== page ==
Once again, I seem to have experienced a convergence of ideas. These all involve the concept of economic freedom.
In principle, economic freedom is when you attain the status that you can choose what to do when you get up. Sometimes this is referred to as retirement, because you can up and choose to no longer work. You have built up enough assets that you can fund your life from here on out without have to “punch the clock”. But there’s more to it than that. Many people that reach economic freedom continue to work because they really enjoy what they do. Others may quit their boring/trivial/horrendous job and pursue something other job they have always dreamed of.
I remember riding in the front of a monorail and talking with the driver. He had retired from his career and now drove monorails for fun. It was something he had always wanted to do.
Back to the subject at hand. I experienced a convergence. Apparently Microsoft has a new advertising moniker out that advertises their tools, with keen emphasis on how you can access your documents from anywhere. You can see it here. Notice several phrases like, “You don’t have to miss the kids’ game or recital when you can work anywhere.” How about this, “Whether in an office park or a national park, you can still participate in meetings.”
This kind of shocked me. If I’m at a game with my kids or visiting a national park with my family, I ain’t dialing into no meeting. I enjoy the flexibility my company offers by letting me work from anywhere. I’ve taken advantage of that by traveling to Florida on many occasions and also working at my in-laws a couple of times. But this is absurd.
Well I wasn’t the only one who thought so. 37signals issued a parody title Work Can Wait that really sums things up better than I could have. The graphic on the right is much clearer and is something we should all seek. We need a proper balance between our work lives and our personal lives.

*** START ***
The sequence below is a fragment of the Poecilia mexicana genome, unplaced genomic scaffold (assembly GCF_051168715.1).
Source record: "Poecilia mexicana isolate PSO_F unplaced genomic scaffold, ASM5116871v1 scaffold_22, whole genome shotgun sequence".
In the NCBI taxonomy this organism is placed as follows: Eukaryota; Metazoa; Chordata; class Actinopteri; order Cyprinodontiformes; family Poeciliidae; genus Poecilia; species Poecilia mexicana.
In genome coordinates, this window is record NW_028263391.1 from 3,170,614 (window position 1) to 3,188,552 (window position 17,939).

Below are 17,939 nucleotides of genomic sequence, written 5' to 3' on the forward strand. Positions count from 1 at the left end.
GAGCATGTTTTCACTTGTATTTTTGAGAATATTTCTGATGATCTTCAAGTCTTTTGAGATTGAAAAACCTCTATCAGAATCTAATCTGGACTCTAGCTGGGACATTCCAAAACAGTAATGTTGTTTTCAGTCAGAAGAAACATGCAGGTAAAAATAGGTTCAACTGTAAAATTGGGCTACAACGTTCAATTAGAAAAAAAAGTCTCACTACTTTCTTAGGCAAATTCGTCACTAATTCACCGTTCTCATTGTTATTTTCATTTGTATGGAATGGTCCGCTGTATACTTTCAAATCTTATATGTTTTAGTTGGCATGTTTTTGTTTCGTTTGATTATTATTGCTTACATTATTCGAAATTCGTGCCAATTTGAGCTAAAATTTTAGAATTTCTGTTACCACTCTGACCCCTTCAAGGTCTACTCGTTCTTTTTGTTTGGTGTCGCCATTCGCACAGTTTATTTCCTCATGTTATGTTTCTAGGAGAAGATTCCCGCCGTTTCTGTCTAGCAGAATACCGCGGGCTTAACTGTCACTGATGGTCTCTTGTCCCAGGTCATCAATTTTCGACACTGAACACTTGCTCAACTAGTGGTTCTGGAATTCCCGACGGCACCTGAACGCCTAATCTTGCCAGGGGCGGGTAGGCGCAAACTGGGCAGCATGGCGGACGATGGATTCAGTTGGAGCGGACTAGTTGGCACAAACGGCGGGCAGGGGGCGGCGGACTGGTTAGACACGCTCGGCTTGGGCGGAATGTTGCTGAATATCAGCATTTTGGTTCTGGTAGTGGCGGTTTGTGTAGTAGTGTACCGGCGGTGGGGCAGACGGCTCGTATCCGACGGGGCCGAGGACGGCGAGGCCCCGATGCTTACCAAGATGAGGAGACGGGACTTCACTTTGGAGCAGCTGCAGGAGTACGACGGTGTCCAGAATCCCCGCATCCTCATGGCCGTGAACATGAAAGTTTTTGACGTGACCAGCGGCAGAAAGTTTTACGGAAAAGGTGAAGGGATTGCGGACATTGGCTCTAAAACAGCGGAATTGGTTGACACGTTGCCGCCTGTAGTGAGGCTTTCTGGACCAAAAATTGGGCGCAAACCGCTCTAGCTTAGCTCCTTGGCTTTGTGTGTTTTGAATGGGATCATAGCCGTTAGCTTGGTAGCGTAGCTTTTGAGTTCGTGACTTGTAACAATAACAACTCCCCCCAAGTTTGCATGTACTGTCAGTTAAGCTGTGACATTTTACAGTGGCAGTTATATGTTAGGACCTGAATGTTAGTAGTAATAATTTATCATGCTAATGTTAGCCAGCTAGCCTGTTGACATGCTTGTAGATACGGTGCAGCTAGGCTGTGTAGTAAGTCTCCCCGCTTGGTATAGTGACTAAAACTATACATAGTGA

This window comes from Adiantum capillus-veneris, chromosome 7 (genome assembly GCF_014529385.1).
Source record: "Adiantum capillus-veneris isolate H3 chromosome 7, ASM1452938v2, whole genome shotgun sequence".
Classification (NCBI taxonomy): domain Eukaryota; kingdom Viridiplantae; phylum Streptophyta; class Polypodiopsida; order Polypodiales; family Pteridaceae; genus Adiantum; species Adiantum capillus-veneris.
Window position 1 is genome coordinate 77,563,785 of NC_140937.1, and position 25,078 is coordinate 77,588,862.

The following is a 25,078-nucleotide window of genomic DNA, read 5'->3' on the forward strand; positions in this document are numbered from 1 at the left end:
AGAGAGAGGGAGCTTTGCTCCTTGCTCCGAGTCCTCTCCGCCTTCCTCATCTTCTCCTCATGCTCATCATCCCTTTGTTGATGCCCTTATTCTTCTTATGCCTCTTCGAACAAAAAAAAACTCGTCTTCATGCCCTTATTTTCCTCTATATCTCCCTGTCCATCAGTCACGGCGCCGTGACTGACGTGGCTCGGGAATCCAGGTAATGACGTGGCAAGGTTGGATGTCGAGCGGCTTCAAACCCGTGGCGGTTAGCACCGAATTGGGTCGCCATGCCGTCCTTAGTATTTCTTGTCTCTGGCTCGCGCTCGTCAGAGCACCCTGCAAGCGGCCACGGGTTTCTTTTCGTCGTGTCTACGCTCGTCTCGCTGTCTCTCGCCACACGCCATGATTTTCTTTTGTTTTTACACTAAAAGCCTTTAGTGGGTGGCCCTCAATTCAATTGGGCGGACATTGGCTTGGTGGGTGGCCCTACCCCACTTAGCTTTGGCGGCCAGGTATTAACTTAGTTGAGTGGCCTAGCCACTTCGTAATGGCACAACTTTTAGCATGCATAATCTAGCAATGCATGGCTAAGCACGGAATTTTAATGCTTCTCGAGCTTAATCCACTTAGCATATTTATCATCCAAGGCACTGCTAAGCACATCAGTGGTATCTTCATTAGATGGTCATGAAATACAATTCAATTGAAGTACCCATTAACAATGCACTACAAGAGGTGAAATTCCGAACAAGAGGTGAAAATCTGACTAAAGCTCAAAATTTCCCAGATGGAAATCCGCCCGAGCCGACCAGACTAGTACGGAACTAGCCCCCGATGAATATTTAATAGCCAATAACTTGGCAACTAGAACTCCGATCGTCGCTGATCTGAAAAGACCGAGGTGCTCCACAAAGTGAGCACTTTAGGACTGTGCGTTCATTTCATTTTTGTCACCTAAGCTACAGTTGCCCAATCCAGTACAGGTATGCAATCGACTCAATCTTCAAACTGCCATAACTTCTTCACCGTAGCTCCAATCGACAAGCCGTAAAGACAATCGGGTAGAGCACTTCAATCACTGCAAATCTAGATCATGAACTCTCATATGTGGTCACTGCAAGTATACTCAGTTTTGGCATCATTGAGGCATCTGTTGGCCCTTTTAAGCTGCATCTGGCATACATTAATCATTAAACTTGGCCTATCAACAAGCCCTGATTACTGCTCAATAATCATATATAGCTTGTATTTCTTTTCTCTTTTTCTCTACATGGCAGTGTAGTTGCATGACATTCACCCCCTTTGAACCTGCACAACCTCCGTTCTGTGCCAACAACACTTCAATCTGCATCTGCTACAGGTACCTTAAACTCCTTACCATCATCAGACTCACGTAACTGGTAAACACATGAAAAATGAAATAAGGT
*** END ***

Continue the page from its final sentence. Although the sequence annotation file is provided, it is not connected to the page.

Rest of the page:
This coincides with an article I read a couple days ago titled The Easy And Hard Ways To Create Million-Dollar Fortunes. The article details how if you become a lawyer with aspirations of some day being a partner in a big firm, you will make big, BIG money. But you will work a “ridiculous amount of hours.” The estimate of the author was in the neighborhood of 56+ hours/week.
Take that and multiply it by 30-40 years. Can you really appreciate the amount of sacrifice that entails? The bullet points on the parody coincide with it perfectly. “100% of kids wish you had seen them score that goal.”
The idea of building retirement wealth through various vehicles such as real estate, dividend paying stocks, and EIULs is so you can spend more time doing what you WANT to do and getting away from the old fashioned rat race.
Frankly, this whole ad sounds like a way to sway managers to push more work onto employees. Thankfully, I work at a company that is flexible, yet most of my co-workers have families. When I send a message over Skype that I need to take off for a couple hours my colleagues say “no problem.” When I plan to take off the following week, they wish me the best. They don’t demand that I spend every waking minute working. Sometimes I find myself working at odd hours on bits and pieces, but I really try to keep things within reason. If I work an extra hour at night, I tend to take a longer lunch break the next day.
And always remember, when you reach the ripe old age when you can retire, what memories do you want to fill your mind? Meetings, trudging the hallways, and other work stuff? Or would you prefer having seen your kids take their first steps, learned to tie their shoes, and helped your 2-year-old take his first nap outside the crib? Those are the really golden ones. My four-year-old is already noticing that I spend too much time on my iPhone after work. She says to me, “No phone, Daddy.” I smile and realize she is right. She can already tell when I’m paying full attention to her or just “phoning it in.”